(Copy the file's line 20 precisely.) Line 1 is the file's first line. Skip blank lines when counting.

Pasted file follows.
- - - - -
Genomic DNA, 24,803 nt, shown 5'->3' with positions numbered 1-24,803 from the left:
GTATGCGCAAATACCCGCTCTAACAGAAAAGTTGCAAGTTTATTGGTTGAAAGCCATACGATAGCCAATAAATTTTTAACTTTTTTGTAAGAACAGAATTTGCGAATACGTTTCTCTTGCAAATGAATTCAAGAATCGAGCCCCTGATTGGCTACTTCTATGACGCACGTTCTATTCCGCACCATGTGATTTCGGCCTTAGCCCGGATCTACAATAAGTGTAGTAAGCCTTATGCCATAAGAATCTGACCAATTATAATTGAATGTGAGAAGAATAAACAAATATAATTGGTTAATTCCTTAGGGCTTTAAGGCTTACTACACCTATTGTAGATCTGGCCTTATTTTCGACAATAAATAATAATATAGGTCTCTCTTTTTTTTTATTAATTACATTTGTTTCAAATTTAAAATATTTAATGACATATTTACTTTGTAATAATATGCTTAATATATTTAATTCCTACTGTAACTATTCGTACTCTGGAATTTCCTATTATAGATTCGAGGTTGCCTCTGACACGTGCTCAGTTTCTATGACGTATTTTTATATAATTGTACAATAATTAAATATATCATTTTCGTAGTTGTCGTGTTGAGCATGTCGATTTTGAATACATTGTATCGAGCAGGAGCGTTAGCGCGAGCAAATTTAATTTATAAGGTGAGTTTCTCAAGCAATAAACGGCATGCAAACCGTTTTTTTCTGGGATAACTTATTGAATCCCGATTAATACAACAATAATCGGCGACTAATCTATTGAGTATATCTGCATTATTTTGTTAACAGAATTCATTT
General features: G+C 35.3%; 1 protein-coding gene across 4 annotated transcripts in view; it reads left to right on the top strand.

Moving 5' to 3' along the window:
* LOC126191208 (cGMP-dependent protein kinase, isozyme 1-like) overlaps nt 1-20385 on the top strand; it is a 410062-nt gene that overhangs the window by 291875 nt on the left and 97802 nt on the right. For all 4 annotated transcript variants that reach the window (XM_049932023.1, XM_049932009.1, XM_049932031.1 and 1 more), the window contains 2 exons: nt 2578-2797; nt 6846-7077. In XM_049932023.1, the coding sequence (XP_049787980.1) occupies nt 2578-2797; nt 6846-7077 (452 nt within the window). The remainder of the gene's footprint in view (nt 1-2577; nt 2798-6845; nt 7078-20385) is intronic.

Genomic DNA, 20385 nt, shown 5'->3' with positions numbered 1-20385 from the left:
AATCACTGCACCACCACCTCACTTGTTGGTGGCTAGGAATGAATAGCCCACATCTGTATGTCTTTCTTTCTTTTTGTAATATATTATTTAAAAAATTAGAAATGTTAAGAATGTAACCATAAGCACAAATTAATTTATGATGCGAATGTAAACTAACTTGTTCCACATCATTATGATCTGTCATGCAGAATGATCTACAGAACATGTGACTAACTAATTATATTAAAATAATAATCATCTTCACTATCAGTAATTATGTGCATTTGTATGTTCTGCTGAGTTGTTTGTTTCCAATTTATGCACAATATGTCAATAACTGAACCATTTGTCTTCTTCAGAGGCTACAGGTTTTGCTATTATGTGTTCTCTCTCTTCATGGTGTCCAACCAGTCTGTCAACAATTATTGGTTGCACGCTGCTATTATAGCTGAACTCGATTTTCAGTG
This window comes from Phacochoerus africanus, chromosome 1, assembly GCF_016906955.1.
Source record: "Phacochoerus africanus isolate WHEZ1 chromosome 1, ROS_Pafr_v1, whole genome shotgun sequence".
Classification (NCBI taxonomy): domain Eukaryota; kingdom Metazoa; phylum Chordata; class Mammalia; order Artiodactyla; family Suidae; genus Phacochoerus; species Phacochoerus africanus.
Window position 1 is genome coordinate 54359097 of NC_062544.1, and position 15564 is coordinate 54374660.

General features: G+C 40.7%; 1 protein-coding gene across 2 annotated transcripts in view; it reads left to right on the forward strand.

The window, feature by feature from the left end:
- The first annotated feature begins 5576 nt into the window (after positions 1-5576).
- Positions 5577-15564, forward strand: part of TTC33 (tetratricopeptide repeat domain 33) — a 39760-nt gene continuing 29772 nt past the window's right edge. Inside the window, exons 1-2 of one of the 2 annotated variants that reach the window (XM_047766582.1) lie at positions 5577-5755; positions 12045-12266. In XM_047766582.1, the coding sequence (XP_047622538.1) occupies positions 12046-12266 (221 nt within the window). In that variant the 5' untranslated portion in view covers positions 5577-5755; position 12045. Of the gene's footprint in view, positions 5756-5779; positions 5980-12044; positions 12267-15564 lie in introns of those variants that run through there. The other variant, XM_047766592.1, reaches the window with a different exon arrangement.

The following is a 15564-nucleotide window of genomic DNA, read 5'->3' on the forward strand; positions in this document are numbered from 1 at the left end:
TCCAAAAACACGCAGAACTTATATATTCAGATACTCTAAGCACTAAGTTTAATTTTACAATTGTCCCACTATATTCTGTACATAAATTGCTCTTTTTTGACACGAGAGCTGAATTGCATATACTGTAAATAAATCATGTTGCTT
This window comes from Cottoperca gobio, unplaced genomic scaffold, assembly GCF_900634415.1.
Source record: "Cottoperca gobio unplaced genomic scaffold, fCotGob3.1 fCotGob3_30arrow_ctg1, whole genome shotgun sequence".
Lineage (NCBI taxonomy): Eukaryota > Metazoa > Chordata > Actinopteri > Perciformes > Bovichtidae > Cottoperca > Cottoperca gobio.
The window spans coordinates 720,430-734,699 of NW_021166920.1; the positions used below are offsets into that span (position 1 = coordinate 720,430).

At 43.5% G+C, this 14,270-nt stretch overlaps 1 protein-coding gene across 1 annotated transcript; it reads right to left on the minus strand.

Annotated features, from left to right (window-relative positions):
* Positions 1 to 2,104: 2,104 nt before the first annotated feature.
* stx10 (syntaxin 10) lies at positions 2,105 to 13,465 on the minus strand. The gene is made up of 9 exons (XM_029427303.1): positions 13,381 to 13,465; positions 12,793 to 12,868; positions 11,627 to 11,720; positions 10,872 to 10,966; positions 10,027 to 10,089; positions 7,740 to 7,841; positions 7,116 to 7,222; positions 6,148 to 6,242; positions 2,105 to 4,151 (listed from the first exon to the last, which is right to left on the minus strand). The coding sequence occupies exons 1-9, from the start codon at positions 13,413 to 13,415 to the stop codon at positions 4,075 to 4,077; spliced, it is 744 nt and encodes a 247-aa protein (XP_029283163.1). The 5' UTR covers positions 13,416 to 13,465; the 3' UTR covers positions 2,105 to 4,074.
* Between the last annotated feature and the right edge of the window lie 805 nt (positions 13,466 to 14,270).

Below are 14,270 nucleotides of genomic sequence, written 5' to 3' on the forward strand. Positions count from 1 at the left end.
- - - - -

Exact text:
Lineage (NCBI taxonomy): Eukaryota > Metazoa > Chordata > Actinopteri > Perciformes > Bovichtidae > Cottoperca > Cottoperca gobio.